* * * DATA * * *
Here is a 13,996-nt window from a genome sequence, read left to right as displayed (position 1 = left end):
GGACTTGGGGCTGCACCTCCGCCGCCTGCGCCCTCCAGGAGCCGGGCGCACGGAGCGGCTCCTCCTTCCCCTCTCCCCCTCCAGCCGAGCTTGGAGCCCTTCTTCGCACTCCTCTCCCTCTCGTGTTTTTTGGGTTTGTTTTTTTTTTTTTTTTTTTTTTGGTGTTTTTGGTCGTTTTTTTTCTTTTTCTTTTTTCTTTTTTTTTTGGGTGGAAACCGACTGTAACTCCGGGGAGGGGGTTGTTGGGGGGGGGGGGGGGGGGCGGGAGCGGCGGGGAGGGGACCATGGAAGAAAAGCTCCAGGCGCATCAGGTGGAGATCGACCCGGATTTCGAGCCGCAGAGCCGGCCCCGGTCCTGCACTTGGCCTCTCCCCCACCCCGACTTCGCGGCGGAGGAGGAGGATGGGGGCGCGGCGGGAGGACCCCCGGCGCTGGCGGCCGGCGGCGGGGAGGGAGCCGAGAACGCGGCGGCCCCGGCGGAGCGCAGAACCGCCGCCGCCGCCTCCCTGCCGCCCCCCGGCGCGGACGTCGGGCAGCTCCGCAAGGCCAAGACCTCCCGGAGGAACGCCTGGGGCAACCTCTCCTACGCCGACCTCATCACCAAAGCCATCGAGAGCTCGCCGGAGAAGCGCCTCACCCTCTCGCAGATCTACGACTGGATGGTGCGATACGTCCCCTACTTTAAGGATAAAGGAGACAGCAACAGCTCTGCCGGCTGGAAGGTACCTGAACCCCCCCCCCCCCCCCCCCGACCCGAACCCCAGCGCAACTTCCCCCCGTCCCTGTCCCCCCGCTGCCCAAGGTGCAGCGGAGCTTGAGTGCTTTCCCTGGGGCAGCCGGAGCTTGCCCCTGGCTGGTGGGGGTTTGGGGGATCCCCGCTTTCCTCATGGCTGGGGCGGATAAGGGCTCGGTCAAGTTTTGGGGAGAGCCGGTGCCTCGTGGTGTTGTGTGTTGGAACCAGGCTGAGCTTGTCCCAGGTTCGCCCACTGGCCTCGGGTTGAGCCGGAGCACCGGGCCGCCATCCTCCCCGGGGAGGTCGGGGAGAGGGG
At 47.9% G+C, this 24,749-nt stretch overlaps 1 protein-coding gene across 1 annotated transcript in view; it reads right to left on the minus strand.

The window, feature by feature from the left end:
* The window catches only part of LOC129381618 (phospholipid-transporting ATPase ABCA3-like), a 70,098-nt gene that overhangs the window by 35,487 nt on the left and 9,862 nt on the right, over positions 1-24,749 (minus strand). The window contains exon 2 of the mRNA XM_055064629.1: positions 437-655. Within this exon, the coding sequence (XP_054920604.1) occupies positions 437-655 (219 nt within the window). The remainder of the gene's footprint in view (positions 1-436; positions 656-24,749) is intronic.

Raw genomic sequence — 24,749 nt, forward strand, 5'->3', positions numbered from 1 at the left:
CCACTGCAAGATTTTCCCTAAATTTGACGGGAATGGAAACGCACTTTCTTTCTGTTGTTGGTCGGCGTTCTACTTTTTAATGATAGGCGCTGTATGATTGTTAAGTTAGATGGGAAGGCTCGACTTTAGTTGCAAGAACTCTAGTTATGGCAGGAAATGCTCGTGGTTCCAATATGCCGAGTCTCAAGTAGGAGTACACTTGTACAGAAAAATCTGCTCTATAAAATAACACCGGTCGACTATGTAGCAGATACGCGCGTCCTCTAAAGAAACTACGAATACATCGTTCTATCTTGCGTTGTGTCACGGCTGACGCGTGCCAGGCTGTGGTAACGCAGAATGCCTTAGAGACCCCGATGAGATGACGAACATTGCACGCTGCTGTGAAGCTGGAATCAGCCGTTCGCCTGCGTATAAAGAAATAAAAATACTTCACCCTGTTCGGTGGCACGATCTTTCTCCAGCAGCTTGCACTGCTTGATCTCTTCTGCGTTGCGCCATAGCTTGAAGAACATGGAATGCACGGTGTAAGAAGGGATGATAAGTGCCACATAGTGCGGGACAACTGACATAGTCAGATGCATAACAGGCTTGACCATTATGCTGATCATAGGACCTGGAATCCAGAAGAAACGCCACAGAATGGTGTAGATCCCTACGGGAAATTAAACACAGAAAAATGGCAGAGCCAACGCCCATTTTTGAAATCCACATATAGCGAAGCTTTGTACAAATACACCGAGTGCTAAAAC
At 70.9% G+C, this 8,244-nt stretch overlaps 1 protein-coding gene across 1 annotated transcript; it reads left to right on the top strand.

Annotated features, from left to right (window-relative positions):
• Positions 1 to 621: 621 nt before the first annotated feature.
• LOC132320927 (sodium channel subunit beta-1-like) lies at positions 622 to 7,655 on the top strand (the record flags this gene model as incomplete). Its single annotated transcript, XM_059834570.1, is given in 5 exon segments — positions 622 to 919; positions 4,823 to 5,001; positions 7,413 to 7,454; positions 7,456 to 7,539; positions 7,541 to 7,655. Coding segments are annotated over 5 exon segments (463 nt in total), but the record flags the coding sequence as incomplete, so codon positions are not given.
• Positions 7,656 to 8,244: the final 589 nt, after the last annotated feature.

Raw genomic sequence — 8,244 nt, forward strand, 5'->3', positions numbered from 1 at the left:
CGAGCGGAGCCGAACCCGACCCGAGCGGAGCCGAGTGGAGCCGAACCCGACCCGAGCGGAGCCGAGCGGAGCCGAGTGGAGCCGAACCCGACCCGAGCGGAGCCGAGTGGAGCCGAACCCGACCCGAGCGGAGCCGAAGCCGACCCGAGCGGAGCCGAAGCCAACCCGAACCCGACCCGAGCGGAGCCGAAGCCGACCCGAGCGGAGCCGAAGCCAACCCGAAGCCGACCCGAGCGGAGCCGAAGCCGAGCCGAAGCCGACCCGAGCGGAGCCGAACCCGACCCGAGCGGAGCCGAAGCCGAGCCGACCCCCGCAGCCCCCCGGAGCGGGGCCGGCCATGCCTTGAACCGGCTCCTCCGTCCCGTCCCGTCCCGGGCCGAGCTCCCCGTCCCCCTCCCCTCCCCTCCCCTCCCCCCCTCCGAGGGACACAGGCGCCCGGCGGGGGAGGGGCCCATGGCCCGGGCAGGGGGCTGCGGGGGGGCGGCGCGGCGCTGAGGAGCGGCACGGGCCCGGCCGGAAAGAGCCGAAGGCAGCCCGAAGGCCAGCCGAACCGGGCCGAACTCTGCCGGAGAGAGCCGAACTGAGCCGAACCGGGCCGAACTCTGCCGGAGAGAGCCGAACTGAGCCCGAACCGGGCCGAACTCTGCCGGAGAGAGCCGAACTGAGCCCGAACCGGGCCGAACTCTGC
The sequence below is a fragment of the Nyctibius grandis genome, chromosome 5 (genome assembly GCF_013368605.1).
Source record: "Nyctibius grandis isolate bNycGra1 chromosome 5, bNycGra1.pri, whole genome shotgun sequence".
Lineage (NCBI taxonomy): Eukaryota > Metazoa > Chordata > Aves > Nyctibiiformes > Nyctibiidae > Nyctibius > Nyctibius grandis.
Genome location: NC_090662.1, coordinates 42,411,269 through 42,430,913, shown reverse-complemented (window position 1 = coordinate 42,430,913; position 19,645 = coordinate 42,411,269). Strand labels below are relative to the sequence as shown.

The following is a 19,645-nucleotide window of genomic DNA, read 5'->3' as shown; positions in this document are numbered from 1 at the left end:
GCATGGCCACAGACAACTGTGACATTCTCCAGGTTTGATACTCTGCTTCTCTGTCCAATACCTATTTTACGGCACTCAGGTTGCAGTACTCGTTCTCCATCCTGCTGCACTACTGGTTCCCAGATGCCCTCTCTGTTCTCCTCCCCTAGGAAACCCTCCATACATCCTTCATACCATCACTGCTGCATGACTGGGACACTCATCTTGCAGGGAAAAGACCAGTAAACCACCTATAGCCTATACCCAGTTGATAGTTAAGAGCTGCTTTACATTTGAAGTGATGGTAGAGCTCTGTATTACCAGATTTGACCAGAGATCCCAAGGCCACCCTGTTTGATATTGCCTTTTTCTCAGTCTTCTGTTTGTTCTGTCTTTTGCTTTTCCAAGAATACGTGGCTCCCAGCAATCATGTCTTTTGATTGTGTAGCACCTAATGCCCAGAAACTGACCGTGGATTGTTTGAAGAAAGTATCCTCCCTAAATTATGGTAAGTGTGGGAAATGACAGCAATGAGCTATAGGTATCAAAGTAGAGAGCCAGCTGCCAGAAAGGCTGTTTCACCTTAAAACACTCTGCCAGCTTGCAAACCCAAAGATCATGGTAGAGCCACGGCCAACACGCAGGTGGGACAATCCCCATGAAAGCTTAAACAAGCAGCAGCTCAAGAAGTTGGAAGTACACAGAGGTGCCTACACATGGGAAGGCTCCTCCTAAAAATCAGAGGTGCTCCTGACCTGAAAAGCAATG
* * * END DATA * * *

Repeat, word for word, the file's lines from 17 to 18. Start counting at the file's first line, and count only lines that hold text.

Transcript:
Lineage (NCBI taxonomy): Eukaryota > Metazoa > Chordata > Aves > Nyctibiiformes > Nyctibiidae > Nyctibius > Nyctibius grandis.
Genome location: NC_090662.1, coordinates 42,411,269 through 42,430,913, shown reverse-complemented (window position 1 = coordinate 42,430,913; position 19,645 = coordinate 42,411,269). Strand labels below are relative to the sequence as shown.